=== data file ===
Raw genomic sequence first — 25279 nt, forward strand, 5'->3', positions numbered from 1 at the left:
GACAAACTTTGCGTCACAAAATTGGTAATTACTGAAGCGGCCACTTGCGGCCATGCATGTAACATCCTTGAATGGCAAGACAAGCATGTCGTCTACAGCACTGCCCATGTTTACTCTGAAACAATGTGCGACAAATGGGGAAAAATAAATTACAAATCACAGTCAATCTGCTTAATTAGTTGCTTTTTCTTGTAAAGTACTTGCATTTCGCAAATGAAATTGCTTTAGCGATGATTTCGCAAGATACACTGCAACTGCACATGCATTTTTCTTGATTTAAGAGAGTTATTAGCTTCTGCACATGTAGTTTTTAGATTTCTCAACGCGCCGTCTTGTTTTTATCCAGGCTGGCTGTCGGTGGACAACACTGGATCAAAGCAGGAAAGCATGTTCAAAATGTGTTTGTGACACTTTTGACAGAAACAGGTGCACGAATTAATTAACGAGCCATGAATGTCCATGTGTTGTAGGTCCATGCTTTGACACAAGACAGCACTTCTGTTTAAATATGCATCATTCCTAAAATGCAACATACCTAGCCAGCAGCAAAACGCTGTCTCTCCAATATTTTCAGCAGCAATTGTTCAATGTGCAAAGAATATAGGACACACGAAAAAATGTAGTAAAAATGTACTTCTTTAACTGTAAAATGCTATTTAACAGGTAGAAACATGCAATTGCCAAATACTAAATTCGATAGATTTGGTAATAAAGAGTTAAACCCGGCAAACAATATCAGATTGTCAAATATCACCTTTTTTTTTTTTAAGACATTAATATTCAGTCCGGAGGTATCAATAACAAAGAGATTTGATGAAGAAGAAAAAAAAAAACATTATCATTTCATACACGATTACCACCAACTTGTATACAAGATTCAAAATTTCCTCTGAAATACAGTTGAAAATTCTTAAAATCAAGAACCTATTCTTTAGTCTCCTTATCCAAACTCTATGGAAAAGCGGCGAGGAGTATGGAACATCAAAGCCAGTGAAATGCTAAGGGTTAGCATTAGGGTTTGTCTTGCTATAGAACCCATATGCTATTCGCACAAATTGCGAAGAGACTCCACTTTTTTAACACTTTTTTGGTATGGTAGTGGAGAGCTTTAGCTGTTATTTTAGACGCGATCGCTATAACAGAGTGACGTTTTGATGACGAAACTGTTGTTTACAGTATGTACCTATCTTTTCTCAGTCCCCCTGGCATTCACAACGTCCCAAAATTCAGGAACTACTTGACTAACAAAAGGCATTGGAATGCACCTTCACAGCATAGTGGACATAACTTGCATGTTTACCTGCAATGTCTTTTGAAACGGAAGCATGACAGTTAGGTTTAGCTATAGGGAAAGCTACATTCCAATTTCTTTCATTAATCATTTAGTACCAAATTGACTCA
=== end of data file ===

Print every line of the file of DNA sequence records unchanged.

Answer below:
Raw genomic sequence first — 25279 nt, forward strand, 5'->3', positions numbered from 1 at the left:
GACAAACTTTGCGTCACAAAATTGGTAATTACTGAAGCGGCCACTTGCGGCCATGCATGTAACATCCTTGAATGGCAAGACAAGCATGTCGTCTACAGCACTGCCCATGTTTACTCTGAAACAATGTGCGACAAATGGGGAAAAATAAATTACAAATCACAGTCAATCTGCTTAATTAGTTGCTTTTTCTTGTAAAGTACTTGCATTTCGCAAATGAAATTGCTTTAGCGATGATTTCGCAAGATACACTGCAACTGCACATGCATTTTTCTTGATTTAAGAGAGTTATTAGCTTCTGCACATGTAGTTTTTAGATTTCTCAACGCGCCGTCTTGTTTTTATCCAGGCTGGCTGTCGGTGGACAACACTGGATCAAAGCAGGAAAGCATGTTCAAAATGTGTTTGTGACACTTTTGACAGAAACAGGTGCACGAATTAATTAACGAGCCATGAATGTCCATGTGTTGTAGGTCCATGCTTTGACACAAGACAGCACTTCTGTTTAAATATGCATCATTCCTAAAATGCAACATACCTAGCCAGCAGCAAAACGCTGTCTCTCCAATATTTTCAGCAGCAATTGTTCAATGTGCAAAGAATATAGGACACACGAAAAAATGTAGTAAAAATGTACTTCTTTAACTGTAAAATGCTATTTAACAGGTAGAAACATGCAATTGCCAAATACTAAATTCGATAGATTTGGTAATAAAGAGTTAAACCCGGCAAACAATATCAGATTGTCAAATATCACCTTTTTTTTTTTTAAGACATTAATATTCAGTCCGGAGGTATCAATAACAAAGAGATTTGATGAAGAAGAAAAAAAAAAACATTATCATTTCATACACGATTACCACCAACTTGTATACAAGATTCAAAATTTCCTCTGAAATACAGTTGAAAATTCTTAAAATCAAGAACCTATTCTTTAGTCTCCTTATCCAAACTCTATGGAAAAGCGGCGAGGAGTATGGAACATCAAAGCCAGTGAAATGCTAAGGGTTAGCATTAGGGTTTGTCTTGCTATAGAACCCATATGCTATTCGCACAAATTGCGAAGAGACTCCACTTTTTTAACACTTTTTTGGTATGGTAGTGGAGAGCTTTAGCTGTTATTTTAGACGCGATCGCTATAACAGAGTGACGTTTTGATGACGAAACTGTTGTTTACAGTATGTACCTATCTTTTCTCAGTCCCCCTGGCATTCACAACGTCCCAAAATTCAGGAACTACTTGACTAACAAAAGGCATTGGAATGCACCTTCACAGCATAGTGGACATAACTTGCATGTTTACCTGCAATGTCTTTTGAAACGGAAGCATGACAGTTAGGTTTAGCTATAGGGAAAGCTACATTCCAATTTCTTTCATTAATCATTTAGTACCAAATTGACTCA